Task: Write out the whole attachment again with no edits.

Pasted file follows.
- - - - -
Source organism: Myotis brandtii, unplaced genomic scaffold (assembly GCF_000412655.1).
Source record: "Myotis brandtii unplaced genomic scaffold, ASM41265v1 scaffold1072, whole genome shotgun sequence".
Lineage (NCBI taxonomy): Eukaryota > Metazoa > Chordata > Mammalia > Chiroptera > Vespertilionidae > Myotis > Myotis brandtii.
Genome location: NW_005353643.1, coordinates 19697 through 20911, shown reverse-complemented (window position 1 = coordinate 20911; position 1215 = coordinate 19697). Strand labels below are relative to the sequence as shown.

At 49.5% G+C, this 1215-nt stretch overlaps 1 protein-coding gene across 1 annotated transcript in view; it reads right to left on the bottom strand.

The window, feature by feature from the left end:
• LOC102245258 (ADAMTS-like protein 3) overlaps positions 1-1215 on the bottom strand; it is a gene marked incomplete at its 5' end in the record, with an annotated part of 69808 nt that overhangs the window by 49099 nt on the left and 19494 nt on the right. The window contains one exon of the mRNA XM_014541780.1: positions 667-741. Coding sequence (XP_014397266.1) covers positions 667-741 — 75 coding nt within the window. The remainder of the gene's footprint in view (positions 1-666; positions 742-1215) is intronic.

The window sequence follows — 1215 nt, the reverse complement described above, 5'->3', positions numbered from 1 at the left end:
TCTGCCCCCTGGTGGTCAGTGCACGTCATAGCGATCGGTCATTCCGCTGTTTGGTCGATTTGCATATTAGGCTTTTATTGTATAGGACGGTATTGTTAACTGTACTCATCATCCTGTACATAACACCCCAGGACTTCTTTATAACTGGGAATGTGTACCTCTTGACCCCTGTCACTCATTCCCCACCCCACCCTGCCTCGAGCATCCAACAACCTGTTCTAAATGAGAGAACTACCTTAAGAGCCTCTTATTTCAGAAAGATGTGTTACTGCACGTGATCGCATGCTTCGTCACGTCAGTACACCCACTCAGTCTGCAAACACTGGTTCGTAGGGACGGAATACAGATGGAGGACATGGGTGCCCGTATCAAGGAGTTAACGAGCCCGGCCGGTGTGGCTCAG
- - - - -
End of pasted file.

Source organism: Myotis brandtii, unplaced genomic scaffold (assembly GCF_000412655.1).
Source record: "Myotis brandtii unplaced genomic scaffold, ASM41265v1 scaffold1072, whole genome shotgun sequence".
Lineage (NCBI taxonomy): Eukaryota > Metazoa > Chordata > Mammalia > Chiroptera > Vespertilionidae > Myotis > Myotis brandtii.
Genome location: NW_005353643.1, coordinates 19697 through 20911, shown reverse-complemented (window position 1 = coordinate 20911; position 1215 = coordinate 19697). Strand labels below are relative to the sequence as shown.

At 49.5% G+C, this 1215-nt stretch overlaps 1 protein-coding gene across 1 annotated transcript in view; it reads right to left on the bottom strand.

The window, feature by feature from the left end:
• LOC102245258 (ADAMTS-like protein 3) overlaps positions 1-1215 on the bottom strand; it is a gene marked incomplete at its 5' end in the record, with an annotated part of 69808 nt that overhangs the window by 49099 nt on the left and 19494 nt on the right. The window contains one exon of the mRNA XM_014541780.1: positions 667-741. Coding sequence (XP_014397266.1) covers positions 667-741 — 75 coding nt within the window. The remainder of the gene's footprint in view (positions 1-666; positions 742-1215) is intronic.

The window sequence follows — 1215 nt, the reverse complement described above, 5'->3', positions numbered from 1 at the left end:
TCTGCCCCCTGGTGGTCAGTGCACGTCATAGCGATCGGTCATTCCGCTGTTTGGTCGATTTGCATATTAGGCTTTTATTGTATAGGACGGTATTGTTAACTGTACTCATCATCCTGTACATAACACCCCAGGACTTCTTTATAACTGGGAATGTGTACCTCTTGACCCCTGTCACTCATTCCCCACCCCACCCTGCCTCGAGCATCCAACAACCTGTTCTAAATGAGAGAACTACCTTAAGAGCCTCTTATTTCAGAAAGATGTGTTACTGCACGTGATCGCATGCTTCGTCACGTCAGTACACCCACTCAGTCTGCAAACACTGGTTCGTAGGGACGGAATACAGATGGAGGACATGGGTGCCCGTATCAAGGAGTTAACGAGCCCGGCCGGTGTGGCTCAG